- Scientists Identify First Gene Linked To Scoliosis
Physicians have recognized scoliosis, the abnormal curvature of the spine, since the time of Hippocrates, but its causes have remained a mystery-- until now. For the first time, researchers have discovered a gene that underlies the condition, which affects ...
Article - News Staff - Jun 25 2007 - 1:37pm
- Tracking Bacteria In A Baby's Ecosystem
For more than 100 years, scientists have known that humans carry a rich ecosystem within their intestines. An astonishing number and variety of microbes, including as many as 400 species of bacteria, help humans digest food, mitigate disease, regulate fat ...
Article - News Staff - Jun 25 2007 - 9:35pm
- Sperm Abnormalities Seen In Male Lupus Patients
The prognosis for systemic lupus erythematosus (SLE), an autoimmune disease that mainly affects women in their reproductive years, has improved recently, prompting a shift toward improving quality of life. For men with SLE, concerns have been raised about ...
Article - News Staff - Jun 30 2007 - 4:04am
- Nifedipine Better Than Magnesium Sulfate For Pre-Term Labor, Says Study
The drug most commonly used to arrest preterm labor, magnesium sulfate, is more likely than another common treatment to cause mild to serious side effects in pregnant women, according to a study from researchers at Lucile Packard Children's Hospital a ...
Article - News Staff - Jun 29 2007 - 12:30am
- Alcoholism Is Genetic, Says Study
Researchers in the group "Alcoholism and drug addiction" of the University of Granada have shown that a hereditary lack of endorphin is a genetic predisposition to become addicted to alcohol. Beta-endorphin is a kind of “morphine” released by the ...
Article - News Staff - Jun 29 2007 - 10:26am
- 'Stunning Advance' In Manipulating Fat!
In what they call a “stunning research advance,” investigators at Georgetown University Medical Center have been able to use simple, non-toxic chemical injections to add and remove fat in targeted areas on the bodies of laboratory animals. They say the dis ...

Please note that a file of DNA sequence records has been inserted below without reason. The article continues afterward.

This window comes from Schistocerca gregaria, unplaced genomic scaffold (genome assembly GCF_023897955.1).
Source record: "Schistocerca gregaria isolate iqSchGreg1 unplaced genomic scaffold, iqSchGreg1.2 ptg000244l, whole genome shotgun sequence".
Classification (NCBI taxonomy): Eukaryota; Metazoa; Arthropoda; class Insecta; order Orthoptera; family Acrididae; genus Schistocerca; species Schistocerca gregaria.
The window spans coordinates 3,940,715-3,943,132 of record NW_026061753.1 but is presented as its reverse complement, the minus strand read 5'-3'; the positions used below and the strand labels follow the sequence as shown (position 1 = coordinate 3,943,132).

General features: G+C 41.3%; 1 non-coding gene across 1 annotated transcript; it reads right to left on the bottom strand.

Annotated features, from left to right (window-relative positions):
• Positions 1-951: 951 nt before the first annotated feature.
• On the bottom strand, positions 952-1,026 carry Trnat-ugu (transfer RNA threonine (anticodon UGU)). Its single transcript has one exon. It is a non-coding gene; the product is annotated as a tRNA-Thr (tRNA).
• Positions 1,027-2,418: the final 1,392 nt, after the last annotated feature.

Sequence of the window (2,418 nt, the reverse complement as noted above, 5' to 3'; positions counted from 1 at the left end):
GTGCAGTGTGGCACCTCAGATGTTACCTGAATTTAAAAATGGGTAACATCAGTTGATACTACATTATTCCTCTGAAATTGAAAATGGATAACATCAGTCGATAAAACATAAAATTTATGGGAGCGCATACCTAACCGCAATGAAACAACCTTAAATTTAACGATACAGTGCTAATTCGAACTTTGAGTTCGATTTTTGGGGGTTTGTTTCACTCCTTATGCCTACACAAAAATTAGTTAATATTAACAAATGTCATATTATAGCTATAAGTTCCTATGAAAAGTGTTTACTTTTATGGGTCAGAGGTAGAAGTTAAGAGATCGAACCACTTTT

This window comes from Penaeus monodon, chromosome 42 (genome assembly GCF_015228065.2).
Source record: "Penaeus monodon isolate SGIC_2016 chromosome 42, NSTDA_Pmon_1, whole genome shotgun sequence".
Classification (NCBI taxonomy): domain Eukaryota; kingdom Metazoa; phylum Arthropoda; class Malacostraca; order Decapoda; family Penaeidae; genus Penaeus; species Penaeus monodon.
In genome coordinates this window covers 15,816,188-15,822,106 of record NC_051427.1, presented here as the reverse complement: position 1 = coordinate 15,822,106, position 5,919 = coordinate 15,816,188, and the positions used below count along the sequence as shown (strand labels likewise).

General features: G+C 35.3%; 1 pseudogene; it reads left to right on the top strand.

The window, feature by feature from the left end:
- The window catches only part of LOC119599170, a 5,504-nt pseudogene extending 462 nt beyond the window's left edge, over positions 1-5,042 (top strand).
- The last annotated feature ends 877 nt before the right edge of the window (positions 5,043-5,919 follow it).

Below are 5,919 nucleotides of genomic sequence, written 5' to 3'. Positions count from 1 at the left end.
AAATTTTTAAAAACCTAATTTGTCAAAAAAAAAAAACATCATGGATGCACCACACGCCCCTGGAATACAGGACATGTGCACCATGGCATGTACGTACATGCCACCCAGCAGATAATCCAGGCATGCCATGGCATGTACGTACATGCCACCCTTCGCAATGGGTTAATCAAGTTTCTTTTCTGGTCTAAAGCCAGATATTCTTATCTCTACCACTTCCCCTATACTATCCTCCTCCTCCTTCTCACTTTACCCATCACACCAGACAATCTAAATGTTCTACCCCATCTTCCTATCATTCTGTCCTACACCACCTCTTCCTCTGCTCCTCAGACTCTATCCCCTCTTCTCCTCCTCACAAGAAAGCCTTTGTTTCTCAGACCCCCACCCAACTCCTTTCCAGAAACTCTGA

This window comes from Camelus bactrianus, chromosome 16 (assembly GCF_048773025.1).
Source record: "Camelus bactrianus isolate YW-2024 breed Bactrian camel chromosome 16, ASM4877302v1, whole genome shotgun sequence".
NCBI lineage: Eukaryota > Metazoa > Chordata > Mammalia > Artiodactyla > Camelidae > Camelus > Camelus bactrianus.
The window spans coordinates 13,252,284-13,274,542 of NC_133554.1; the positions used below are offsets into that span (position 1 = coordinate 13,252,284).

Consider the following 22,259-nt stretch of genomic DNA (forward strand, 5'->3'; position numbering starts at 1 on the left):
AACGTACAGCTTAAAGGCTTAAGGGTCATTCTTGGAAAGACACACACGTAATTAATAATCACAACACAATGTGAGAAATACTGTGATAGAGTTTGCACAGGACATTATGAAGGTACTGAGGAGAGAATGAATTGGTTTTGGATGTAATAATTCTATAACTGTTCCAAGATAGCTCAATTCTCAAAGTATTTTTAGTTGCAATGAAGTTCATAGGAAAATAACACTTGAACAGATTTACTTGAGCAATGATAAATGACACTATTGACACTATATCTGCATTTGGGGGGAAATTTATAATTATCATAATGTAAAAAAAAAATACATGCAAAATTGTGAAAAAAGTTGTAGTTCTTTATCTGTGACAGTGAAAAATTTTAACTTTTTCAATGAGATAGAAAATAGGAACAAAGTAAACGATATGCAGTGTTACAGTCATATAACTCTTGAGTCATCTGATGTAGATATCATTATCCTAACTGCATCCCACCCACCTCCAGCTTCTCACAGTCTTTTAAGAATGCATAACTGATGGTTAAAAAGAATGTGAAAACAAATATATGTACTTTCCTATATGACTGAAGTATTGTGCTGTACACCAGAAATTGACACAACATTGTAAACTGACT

Article - News Staff - Jul 1 2007 - 2:27pm
- Asthma Gene Identified
A gene that is strongly associated with a risk of developing childhood onset asthma was identified by an international team of scientists, whose findings are published today in the journal Nature. In a genetic study of more than 2,000 children, scientists ...
Article - News Staff - Jul 5 2007 - 7:12am
- For Better Research, Get Help From The Kids
Scientists will only make real breakthroughs in children’s medicine if they include children in research programmes as well as adults, according to a leading paediatric expert. Professor John Warner was speaking today at the opening of the Paediatric Resea ...
Article - News Staff - Jul 9 2007 - 1:38am
- Low Testosterone Levels In Post-menopausal Women Associated With Heart Disease
Post-menopausal women with lower levels of testosterone are more likely to suffer from heart disease. Research, published in the June edition of the European Journal of Endocrinology, shows that higher testosterone levels in post-menopausal women may have ...
Article - News Staff - Jul 9 2007 - 11:30pm
- Major Breakthrough In Understanding How HIV Interferes With Infected Cell Division
Dr. Éric A. Cohen, Director of the Human Retrovirology Research Unit at Institut de recherches cliniques de Montréal, and his team have published a discovery that could lead to the development of a new class of drugs to combat HIV. Human immunodeficiency v ...
Article - News Staff - Jul 13 2007 - 12:18am